Discussion of Jade I

Jade (YU) in China refers to a fine beautiful stone with a warm color and rich luster. The chinese character for Jade was originally represented by three pieces of jade threaded by a string.
The chinese character for Emperor was also represented by a similar symbol. Each line represented Heaven, Earth and the Underworld. The vertical line running through the three horizontal lines
represented the Emperor. There were three Emperors, one for each plane of existance.
Chinese scholars today believe that the symbol for jade might have been the same as
the symbol for Emperor. The extra dot was believed to be a simple clerical error that eventually
caused the symbols to differ.
In the chinese culture, jade symbolizes nobility, perfection, constancy and immortality. For millenia,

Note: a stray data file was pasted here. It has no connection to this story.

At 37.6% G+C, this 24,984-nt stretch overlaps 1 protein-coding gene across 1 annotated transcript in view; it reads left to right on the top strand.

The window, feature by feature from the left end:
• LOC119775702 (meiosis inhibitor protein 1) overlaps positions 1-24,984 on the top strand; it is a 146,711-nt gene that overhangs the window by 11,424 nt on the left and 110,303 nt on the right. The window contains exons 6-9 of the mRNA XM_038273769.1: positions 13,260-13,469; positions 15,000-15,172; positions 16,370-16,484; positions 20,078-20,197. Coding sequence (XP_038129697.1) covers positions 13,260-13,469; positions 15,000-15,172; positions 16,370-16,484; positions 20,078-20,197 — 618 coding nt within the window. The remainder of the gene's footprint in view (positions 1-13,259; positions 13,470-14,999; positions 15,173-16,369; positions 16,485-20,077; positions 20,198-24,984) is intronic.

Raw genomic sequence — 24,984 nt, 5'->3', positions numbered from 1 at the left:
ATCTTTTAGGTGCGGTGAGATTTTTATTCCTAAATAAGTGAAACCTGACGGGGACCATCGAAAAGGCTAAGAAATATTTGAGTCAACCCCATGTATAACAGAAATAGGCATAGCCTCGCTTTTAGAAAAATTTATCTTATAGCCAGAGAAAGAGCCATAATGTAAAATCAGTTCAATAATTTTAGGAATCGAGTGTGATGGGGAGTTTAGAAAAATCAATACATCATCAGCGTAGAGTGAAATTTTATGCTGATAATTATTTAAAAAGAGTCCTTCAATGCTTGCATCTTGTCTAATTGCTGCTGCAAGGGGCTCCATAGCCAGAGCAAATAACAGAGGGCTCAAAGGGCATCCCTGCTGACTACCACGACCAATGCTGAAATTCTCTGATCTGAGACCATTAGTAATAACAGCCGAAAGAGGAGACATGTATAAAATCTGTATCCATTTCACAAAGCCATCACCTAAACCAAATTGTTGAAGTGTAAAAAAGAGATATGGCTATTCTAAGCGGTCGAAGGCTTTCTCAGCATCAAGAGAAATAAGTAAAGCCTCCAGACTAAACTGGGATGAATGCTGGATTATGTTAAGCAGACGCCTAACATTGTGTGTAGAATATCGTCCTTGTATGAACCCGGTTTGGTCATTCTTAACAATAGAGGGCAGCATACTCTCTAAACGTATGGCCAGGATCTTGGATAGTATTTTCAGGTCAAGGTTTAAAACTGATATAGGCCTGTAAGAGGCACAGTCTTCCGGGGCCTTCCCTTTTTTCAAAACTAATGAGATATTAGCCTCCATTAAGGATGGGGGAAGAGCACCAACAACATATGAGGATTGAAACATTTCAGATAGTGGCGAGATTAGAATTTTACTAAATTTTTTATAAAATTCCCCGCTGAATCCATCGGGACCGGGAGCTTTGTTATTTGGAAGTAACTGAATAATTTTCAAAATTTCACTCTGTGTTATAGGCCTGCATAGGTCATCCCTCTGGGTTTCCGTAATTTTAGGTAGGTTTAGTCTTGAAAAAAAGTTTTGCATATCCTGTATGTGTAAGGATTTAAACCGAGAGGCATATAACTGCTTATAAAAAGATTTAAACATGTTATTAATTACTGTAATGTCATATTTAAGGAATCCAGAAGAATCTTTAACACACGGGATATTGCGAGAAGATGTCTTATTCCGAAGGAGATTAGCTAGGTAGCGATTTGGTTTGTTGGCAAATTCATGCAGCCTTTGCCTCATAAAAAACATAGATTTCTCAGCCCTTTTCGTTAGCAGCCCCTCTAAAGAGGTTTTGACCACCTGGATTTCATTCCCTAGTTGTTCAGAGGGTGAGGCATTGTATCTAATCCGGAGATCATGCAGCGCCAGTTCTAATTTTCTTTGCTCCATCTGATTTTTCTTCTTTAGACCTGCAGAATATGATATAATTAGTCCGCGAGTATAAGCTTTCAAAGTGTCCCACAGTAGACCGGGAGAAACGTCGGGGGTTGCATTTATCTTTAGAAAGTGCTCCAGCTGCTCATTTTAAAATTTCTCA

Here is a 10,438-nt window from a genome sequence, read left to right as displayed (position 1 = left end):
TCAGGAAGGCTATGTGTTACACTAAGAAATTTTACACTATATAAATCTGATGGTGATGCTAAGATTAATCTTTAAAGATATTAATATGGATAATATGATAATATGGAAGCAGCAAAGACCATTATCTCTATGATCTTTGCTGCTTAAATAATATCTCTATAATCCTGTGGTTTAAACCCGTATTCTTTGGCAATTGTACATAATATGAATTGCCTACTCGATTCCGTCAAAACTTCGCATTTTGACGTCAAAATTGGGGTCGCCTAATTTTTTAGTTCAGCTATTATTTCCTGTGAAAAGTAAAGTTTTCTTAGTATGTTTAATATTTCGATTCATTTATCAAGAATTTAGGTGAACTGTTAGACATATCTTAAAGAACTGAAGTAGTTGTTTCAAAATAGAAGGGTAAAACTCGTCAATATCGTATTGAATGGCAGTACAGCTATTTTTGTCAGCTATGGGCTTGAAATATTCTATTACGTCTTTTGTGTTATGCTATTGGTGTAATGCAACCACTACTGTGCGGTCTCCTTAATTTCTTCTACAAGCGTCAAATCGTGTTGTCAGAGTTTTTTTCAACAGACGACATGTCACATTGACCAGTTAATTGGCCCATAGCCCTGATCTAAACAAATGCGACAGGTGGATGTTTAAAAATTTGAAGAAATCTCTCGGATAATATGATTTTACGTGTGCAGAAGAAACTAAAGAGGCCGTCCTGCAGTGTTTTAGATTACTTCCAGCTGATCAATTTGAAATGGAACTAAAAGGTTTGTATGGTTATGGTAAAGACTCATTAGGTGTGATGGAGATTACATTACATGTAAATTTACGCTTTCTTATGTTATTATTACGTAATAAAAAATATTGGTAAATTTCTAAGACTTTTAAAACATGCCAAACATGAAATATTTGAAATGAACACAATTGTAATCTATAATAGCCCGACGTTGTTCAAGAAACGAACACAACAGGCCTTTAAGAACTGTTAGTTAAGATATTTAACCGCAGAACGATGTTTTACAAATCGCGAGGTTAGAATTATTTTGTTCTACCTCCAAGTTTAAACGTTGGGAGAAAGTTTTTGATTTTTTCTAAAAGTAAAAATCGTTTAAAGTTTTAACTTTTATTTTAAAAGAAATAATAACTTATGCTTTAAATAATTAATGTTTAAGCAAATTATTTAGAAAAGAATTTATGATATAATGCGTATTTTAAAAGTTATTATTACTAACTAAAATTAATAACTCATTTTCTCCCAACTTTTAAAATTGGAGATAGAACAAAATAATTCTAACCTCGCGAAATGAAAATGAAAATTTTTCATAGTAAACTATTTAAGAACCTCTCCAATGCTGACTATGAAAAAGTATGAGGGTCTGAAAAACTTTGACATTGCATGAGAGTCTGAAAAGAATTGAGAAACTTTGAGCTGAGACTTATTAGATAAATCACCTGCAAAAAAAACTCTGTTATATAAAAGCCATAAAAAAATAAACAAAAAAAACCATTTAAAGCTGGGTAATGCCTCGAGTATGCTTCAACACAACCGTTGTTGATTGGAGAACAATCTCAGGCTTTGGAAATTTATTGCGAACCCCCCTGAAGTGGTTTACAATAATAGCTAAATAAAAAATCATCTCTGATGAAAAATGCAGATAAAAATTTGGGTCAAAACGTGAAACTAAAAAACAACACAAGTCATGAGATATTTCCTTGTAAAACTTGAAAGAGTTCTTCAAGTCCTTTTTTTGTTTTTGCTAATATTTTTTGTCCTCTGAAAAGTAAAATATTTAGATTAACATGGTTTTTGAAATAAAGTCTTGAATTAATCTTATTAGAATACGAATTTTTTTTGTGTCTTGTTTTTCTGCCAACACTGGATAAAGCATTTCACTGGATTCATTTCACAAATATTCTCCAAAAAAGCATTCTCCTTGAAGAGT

jade has been an integral part of the lives of the chinese. To them, jade was viewed as the most
valuable of all precious stones. Aside from commercial value, Jade also possessed occult value.
Since nearly the beginning of the Chinese civilization, it was considered the " Stone of Heaven".

Jade is found in mountains and riverbeds. The Chinese considered Jade to be
"the essence of Heaven and Earth." Jade is an essence produced through the natural forces of rivers
and mountains over eons.

If jade is not skillfully cut and polished, the potential richness and luster that people prize cannot be expressed. When polished and carved, jade is attributed with certain cultural characteristics. Jade symbolized the noble bearing of a gentlemen. Jade has served as talismens, amulets for protection, badges of social rank, stores of value, medium of exchange, and conveyors of Imperial Court and
military orders. They were esteemed gifts and object of arts. Jade in its purest form, was a link
between the physical world and the spiritual world.
Discussion of Jade I
Discussion of Jade II